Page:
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Re: [XP] Pair programming vs. Mentoring in a pair

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  • Ron Jeffries
    ... An interesting notion. I ve been feeling an article coming on for a while now, with a title like How good do you want to be? It will try to talk about
    Message 1 of 79 , Apr 1, 2001
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      Responding to Kenneth Tyler (08:16 PM 4/1/2001 -0700):
      >..my father always said, hire attitude, skills can always been
      >learned...what I find essential is someone who is willing to work uphill,
      >regardless of skill....i had one person i was teaching say after about a
      >year, i don't want to learn something new all the time, i want to get a job
      >where they will pay me for doing something i already know how to do...

      An interesting notion. I've been feeling an article coming on for a while
      now, with a title like "How good do you want to be?" It will try to talk
      about how hard an individual or team should try to get better and better
      all the time. I know of some teams who choose to accept productivity well
      below what they are capable of, because (I believe) they'd have to look in
      the mirror too much. Maybe there's nothing wrong with wanting a job where
      they'll pay us for doing something we already know how to do. I know the
      feeling myself sometimes ...

      Ronald E Jeffries
      http://www.XProgramming.com
      http://www.objectmentor.com
    • billy@psisys01.nrlssc.navy.mil
      ... Absolutely. If all a person got out of studying XP was unit testing, automated testing, and (especially) test-first programming, their productivity would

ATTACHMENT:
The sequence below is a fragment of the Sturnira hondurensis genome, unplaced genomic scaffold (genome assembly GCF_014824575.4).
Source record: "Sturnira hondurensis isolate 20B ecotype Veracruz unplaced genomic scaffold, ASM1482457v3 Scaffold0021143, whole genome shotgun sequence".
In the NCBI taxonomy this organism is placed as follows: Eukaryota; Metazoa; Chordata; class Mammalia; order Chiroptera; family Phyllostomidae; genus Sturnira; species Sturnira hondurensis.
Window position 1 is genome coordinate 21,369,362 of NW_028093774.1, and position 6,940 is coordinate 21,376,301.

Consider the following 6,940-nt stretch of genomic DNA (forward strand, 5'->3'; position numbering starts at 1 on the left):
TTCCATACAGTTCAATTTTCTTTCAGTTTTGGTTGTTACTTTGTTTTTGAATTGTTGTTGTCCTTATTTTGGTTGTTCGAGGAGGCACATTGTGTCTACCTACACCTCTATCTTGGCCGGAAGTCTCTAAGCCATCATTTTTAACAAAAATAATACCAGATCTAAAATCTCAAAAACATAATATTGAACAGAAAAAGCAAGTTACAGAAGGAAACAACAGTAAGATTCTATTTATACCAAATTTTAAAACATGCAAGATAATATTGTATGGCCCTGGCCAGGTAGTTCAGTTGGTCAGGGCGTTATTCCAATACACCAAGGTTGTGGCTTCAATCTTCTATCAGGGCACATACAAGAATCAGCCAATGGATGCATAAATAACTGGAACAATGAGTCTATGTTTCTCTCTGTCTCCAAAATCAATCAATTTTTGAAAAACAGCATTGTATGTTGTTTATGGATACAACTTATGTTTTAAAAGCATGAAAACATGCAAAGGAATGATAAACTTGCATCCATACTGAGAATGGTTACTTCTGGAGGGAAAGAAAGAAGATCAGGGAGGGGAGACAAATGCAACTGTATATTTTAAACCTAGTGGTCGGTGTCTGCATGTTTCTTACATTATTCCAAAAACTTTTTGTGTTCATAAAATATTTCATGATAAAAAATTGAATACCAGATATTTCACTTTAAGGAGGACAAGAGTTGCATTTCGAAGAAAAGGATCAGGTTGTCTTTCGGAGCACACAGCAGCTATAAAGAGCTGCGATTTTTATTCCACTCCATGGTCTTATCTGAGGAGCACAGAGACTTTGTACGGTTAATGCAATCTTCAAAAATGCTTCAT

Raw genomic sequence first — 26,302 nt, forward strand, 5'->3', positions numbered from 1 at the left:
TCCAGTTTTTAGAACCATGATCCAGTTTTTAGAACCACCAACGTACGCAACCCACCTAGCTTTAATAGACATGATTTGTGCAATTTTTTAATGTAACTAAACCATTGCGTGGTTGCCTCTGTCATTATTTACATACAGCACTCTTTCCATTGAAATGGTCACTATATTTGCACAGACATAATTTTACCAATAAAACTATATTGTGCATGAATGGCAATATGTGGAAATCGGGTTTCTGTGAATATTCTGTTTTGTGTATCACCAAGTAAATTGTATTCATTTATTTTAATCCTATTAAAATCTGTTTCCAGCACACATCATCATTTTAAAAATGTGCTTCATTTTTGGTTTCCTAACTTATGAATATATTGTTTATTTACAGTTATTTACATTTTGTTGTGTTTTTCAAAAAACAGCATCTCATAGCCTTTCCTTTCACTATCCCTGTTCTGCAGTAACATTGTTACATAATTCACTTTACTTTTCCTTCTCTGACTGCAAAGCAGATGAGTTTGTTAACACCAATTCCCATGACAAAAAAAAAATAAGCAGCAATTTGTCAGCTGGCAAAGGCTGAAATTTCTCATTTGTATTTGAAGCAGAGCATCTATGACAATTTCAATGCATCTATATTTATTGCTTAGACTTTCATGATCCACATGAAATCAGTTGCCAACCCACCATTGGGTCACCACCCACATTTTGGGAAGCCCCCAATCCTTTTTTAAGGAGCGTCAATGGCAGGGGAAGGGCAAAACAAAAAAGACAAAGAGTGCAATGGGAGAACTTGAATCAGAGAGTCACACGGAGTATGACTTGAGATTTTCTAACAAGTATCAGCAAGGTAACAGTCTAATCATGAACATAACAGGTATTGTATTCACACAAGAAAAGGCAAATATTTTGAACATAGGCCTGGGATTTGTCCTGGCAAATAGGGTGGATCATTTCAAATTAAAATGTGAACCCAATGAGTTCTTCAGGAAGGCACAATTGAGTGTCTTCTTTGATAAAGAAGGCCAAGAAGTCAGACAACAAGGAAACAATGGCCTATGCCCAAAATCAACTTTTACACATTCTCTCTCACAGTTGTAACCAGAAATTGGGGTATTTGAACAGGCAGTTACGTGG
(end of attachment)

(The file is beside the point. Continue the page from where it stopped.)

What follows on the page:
Message 79 of 79 , Apr 9, 2001
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        davechaplin@... wrote:

        > Responding to Ron Jeffries:
        > > Not in public. Anyone who has been around has seen teams differ by
        > > at least 10X, and probably has ideas as to why. I make no
        > > productivity claims for XP at all, at least not in terms of
        > > numbers. There's no way to know, AFAICS.

        > My personal experience is that by doing upfront testing and using
        > automated test harnesses you get a massive increase in productivity.
        > People spend more time building the new stuff, and less time fixing
        > what they have already apparently finished writing.

        Absolutely.

        If all a person got out of studying XP was unit testing, automated testing,
        and (especially) test-first programming, their productivity would almost
        have to improve.

        As far as "Silver Bullets" -- it seems that every year or so, there's a new
        methodology that promises to reduce defects, shorten delivery times,
        increase profits, and clean out that bottom left desk drawer that
        I'm afraid to look in anymore. One difference I see with XP is that
        although there *is* a coherent system, its elements (or at least some of
        them) are more or less decoupled. Certainly Continuous Testing,
        Simple Design, Refactoring, Continous Integration and the 40 hour week
        all stand on their own. In fact, I once thought I had invented
        Continuous testing/integration and Simple Design. I guess I should
        have written a book....

        --
        Billy Chambless
        Planning Systems Incorporated
        (228) 687-8745
        bchambless@...
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